Use as much research and data as you can to tailor every single touchpoint as much as possible. At a minimum, use the company logo in your first demo. In addition, show your understanding of the kind of industry the prospect is working in. Tailor the demo. Tailor the materials. Pick out relevant case studies.
Make your solution feel branded to the prospect. Use their colors and logo in the demo, so it feels close to their eventual experience. Show what you’ve done every single time you have another touchpoint with the prospect. Do even more research, including spending time on their website, engaging with their marketing materials or attending their webinars. Go to events. Talk to their team. Show you care.
All these things add up to build trust and show you actually care about getting their business. For me, building trust and establishing a relationship of trust for the long-term is the best possible thing anybody working in sales can do.
Use social media to your advantage. It’s easy to use these tools to see what your prospects care about. Look at what they are posting, their day-to-day social activity. That will help you understand what problems they are thinking about.
Comment where appropriate, and slowly your name will start to be recognized and get you past that first hurdle. If I’ve seen someone around on social media, I’m far more likely to respond positively when they reach out. In addition, social media provides an opportunity for the sales process to continue engaging.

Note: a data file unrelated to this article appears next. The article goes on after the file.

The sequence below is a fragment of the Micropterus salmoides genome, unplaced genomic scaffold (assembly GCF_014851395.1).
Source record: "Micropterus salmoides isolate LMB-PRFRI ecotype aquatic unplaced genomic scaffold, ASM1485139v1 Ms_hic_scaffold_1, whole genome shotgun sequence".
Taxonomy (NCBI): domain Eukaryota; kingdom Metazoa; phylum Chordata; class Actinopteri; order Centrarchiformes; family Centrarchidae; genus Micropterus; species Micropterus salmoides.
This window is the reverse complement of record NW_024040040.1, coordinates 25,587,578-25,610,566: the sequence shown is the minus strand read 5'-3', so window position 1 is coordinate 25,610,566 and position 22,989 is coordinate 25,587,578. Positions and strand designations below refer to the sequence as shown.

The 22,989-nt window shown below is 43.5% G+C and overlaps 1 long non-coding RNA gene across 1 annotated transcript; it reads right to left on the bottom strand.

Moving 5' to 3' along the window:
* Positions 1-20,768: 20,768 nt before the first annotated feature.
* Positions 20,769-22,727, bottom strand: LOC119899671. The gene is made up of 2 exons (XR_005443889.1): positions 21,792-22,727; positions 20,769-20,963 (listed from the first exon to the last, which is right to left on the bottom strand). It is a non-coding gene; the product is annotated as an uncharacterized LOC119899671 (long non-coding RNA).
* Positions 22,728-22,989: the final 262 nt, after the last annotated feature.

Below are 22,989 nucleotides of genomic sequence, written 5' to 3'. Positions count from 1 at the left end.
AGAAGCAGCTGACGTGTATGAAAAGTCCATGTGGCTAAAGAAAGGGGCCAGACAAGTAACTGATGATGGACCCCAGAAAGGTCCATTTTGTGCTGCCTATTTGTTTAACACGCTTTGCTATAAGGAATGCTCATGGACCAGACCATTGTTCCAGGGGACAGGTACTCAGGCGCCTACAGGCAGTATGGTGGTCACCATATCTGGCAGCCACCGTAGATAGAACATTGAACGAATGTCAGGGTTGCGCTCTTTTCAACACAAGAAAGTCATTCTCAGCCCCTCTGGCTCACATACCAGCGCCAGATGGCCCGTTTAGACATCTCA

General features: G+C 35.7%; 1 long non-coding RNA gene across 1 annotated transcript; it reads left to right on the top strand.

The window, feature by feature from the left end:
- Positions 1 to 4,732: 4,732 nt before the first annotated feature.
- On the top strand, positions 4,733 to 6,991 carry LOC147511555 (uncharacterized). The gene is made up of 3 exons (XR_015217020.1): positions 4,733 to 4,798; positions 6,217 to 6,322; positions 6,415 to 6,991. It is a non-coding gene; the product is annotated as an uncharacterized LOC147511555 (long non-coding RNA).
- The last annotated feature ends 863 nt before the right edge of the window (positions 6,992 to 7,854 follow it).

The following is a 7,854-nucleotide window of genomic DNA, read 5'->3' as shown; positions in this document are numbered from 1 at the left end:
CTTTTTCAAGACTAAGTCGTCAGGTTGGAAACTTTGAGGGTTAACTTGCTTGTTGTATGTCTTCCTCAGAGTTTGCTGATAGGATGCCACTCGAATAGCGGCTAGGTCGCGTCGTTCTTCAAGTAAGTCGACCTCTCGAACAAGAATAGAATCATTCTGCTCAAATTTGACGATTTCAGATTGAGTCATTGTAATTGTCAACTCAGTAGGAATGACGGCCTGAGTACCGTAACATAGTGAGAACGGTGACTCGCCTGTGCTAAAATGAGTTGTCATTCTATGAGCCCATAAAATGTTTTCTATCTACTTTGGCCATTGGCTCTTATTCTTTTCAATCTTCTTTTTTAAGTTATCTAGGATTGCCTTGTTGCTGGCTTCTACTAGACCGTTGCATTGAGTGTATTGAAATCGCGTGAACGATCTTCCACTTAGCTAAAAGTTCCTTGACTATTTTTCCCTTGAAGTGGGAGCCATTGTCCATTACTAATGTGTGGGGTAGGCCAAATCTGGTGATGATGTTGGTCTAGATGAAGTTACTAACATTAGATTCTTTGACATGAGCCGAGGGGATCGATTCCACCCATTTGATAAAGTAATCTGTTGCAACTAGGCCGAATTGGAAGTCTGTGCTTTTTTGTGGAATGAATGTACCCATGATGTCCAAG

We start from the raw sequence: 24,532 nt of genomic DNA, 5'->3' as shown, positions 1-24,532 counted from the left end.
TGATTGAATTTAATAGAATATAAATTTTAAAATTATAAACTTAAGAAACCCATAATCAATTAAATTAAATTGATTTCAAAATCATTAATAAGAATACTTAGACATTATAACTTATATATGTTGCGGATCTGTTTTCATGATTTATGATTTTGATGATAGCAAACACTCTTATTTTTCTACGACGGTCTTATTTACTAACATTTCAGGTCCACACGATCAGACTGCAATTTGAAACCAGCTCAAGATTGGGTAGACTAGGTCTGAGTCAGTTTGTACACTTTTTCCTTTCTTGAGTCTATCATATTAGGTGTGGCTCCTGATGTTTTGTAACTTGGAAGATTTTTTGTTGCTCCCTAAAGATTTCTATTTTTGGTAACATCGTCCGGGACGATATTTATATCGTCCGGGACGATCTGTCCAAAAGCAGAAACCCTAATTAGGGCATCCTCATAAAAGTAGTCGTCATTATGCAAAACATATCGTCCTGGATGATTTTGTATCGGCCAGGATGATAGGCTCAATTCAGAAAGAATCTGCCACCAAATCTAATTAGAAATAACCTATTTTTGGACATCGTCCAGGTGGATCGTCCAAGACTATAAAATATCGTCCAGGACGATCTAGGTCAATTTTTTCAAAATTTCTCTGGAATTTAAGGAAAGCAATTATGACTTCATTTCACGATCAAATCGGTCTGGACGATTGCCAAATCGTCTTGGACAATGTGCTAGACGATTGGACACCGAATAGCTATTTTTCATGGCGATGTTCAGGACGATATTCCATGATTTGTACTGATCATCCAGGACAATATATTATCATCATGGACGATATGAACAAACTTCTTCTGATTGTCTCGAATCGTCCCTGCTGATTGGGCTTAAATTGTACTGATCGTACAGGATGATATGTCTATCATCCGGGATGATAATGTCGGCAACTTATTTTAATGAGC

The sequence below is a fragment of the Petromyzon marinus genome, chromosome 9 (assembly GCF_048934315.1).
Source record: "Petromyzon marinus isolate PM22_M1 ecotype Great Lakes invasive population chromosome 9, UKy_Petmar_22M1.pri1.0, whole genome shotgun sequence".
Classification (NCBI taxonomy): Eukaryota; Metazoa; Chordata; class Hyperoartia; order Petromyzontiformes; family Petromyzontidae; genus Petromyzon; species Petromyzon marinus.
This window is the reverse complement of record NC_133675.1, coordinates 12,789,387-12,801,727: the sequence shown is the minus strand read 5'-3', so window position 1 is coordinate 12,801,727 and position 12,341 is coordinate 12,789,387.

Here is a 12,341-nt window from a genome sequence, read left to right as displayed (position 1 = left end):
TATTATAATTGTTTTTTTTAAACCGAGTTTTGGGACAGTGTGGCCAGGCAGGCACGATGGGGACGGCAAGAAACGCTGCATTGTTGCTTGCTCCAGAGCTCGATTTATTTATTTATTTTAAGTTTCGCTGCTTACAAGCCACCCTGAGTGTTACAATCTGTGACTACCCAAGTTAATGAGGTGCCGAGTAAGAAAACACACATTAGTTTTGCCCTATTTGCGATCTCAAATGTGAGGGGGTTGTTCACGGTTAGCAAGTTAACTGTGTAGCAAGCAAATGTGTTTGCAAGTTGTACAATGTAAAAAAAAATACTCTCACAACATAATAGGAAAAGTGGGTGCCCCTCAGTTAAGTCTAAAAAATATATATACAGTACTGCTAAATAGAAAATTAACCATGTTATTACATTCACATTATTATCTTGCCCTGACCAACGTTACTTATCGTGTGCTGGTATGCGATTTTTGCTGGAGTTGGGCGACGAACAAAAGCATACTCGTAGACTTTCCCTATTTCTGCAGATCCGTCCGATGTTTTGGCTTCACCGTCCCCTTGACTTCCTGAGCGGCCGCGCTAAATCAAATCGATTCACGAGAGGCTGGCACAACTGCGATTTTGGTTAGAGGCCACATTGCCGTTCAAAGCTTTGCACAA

Social media is a great relationship building tool and research tool. I like it when I see reps popping up on my social. It gives them a chance to understand the subject matter. No one expects every single inside sales rep to have the required account knowledge about every prospect. But, social allows you to get up to speed quickly, using the right terminology and jargon.
Always think about how you can provide the most value possible, even when someone is saying, “I don’t have the budget for that this year” or “That doesn’t work for me.” Keep reaching out. Keep engaging. I will often go through my network and ask people what software they recommend for a particular problem. Even when someone says “no,” you don’t know who may ask them for a reference in the future. Every single action you take, you should be thinking about the long-term. Always maintain professionalism and quality.
Be careful about going into selling mode too quickly, before you really understand the challenges of the prospect. Don’t get so excited about a response to your email that you fail to ask questions. Find out if the client is even a good fit for your solution instead of just diving into a vaguely interesting demo. Especially when you are just working off that first cold outbound outreach email, you can’t possibly know yet if the prospect is a good fit. The first call should be more questions than answers, and the answers should be coming from the buyer.
Really set yourself apart as the prospect moves through the buying funnel. Be as helpful as possible through every step of the journey. Reach out. See if there is anything else you can do to help. Set expectations for implementation. What is going to be required on the part of the client? Let them know, so they can set aside time and they don’t get antsy after contract signing. Work with your customer success team and keep attending all of the calls.
Be part of the transition period from prospect to customer. Become a reference for the client.